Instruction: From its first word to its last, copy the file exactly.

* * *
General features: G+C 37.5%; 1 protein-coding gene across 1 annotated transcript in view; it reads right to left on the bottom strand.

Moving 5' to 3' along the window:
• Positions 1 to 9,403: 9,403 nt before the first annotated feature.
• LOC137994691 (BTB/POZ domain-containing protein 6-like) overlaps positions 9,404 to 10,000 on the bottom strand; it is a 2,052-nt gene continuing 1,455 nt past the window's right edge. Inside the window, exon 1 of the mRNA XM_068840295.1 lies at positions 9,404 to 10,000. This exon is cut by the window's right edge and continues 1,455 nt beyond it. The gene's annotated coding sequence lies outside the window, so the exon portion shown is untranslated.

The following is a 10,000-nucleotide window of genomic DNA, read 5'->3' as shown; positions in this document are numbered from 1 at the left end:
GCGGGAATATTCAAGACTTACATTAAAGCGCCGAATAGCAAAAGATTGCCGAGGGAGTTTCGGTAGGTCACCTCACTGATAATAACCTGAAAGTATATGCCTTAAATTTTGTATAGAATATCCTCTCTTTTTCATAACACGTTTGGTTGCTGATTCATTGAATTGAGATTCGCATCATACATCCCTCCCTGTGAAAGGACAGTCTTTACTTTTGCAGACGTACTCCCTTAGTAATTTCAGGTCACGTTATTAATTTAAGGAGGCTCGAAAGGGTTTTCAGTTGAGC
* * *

General features: G+C 37.5%; 1 protein-coding gene across 1 annotated transcript in view; it reads right to left on the bottom strand.

Moving 5' to 3' along the window:
• Positions 1 to 9,403: 9,403 nt before the first annotated feature.
• LOC137994691 (BTB/POZ domain-containing protein 6-like) overlaps positions 9,404 to 10,000 on the bottom strand; it is a 2,052-nt gene continuing 1,455 nt past the window's right edge. Inside the window, exon 1 of the mRNA XM_068840295.1 lies at positions 9,404 to 10,000. This exon is cut by the window's right edge and continues 1,455 nt beyond it. The gene's annotated coding sequence lies outside the window, so the exon portion shown is untranslated.

The following is a 10,000-nucleotide window of genomic DNA, read 5'->3' as shown; positions in this document are numbered from 1 at the left end:
GCGGGAATATTCAAGACTTACATTAAAGCGCCGAATAGCAAAAGATTGCCGAGGGAGTTTCGGTAGGTCACCTCACTGATAATAACCTGAAAGTATATGCCTTAAATTTTGTATAGAATATCCTCTCTTTTTCATAACACGTTTGGTTGCTGATTCATTGAATTGAGATTCGCATCATACATCCCTCCCTGTGAAAGGACAGTCTTTACTTTTGCAGACGTACTCCCTTAGTAATTTCAGGTCACGTTATTAATTTAAGGAGGCTCGAAAGGGTTTTCAGTTGAGC